ONE of our favourite cars at the WA Hot Rod and Street Machine Spectacular was also one of the most simple – Jay Harrison’s mild custom EK Holden. It is a neat ride, with a cool story too, as Jay explains:
“The EK and I have had a love-hate relationship since I bought it in 2008. I was 15, had $5000 and was looking to buy something classic that needed a little loving. I had been saving for a car for years, washing Mum and Dad’s cars on the weekends for $5 a pop and putting the money away in the piggy bank.
“When I first got the EK it was a bit sick in the engine department, so the first step was to ditch the tired old grey motor for a 161 red motor. It would have been cool to keep the sideplate, but it was just cheaper to put in the red and a Trimatic auto.
“Once I got my licence, the EK got me to and from high school, and the summer after I finished was one to remember – cruising to the beach, to car shows, and with my mates. Over the next couple of years the car copped its share of hidings, including a few dents from a hail storm. A netball post fell on it at one stage too, and rust started to creep though, so I pulled it off the road for new running gear and a freshen-up.
“The motor in it now is a hot 202. It’s a bit of a mystery motor, but it has a pretty lumpy idle, so I’m thinking it has a decent cam. It is hooked up through the original Hydramatic column shifter. To run the 15-inch chromies, I had to change to HQ stud pattern, so it has an HR front end with CRS drop stub axles and HQ discs, and a shortened VN disc-brake diff.
“I guess I was going for a bit of a 60s mild custom look with the blue paint and white trim. The paint is actually a Ford Fiesta colour, Vision Blue. There are only a few body mods, as I had to put most of my time and money into getting rid of rust. The seam on the front guards has been welded up, the bonnet badges are gone and the boot lock is shaved. I also spread the front over-riders out to make it look wider. I’d like to tuck the bumpers in closer to the body though, and one day I’d like to convert it into a two-door.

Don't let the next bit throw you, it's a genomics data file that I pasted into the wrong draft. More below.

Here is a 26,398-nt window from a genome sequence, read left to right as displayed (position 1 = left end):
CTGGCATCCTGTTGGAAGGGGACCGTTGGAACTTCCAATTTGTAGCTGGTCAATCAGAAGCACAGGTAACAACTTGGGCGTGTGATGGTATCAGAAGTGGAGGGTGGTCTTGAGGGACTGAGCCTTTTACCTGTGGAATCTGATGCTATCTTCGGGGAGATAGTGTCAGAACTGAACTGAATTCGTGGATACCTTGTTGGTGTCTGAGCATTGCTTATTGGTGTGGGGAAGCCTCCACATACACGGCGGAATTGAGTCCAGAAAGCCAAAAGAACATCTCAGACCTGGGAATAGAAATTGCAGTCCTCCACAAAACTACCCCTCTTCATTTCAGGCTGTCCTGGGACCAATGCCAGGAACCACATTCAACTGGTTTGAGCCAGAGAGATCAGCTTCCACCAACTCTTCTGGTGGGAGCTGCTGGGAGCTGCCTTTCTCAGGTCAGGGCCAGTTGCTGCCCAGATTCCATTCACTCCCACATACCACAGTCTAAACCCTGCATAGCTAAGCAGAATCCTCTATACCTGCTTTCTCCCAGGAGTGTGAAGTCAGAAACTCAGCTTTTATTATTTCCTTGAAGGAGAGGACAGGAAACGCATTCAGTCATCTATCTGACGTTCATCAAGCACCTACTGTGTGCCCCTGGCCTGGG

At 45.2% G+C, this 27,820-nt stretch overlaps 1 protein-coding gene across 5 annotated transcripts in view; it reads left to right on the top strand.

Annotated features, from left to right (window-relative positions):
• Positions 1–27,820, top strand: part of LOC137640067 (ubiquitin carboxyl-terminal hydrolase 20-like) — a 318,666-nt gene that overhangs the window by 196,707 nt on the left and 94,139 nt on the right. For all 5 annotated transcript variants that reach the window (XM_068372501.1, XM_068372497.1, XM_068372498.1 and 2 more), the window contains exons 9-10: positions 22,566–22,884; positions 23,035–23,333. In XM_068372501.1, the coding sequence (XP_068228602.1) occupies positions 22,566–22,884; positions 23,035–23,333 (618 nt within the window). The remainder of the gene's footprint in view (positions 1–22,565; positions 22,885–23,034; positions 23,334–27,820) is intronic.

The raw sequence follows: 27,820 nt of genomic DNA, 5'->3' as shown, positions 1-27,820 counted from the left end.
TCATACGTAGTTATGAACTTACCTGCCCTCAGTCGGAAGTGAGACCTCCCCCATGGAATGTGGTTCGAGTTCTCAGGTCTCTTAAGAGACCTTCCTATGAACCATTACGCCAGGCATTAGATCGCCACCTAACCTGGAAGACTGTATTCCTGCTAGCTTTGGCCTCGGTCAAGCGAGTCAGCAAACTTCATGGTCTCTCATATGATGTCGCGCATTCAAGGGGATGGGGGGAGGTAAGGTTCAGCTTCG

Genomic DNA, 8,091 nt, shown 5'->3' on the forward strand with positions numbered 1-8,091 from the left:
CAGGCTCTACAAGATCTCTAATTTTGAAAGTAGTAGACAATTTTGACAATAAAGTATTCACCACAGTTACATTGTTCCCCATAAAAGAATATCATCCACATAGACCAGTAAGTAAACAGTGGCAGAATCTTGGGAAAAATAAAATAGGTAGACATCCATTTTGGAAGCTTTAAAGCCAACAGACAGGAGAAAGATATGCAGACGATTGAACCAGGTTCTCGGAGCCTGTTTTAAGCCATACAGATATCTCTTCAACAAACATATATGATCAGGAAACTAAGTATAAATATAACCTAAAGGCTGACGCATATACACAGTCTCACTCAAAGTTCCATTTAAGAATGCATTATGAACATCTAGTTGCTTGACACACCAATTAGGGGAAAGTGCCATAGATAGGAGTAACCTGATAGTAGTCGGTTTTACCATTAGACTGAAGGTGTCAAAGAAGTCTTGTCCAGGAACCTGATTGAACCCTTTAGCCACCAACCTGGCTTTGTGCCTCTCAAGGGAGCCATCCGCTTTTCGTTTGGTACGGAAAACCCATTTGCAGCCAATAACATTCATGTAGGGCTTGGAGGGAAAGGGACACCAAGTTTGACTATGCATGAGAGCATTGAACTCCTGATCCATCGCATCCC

"The EK lives in my grandma’s garage next to my ’32 chassis, which is my next project: a black, five-window coupe. I would have liked to find a Y-block for it, but I ended up with a 302 Windsor crate motor and a Tremec five-speed. I’m thinking I’ll put triple Stromberg 97s and all the old-school dress-up gear on the 302. The body is from Rod Bods, it is going to be fully-fendered and dressed.
“I’d like to thank John Gilbert who helped me out a lot, Dave at Gas 78 Industries for paint Drew Menzies, Brodie and Leigh Mitchell, the crew at Armadale Auto Parts and to Boris and Andrew for organising the photos.”
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Street Machine is the bible of Aussie modified auto culture, celebrating wild muscle cars, customs and hot rods – and the incredible humans who create them.
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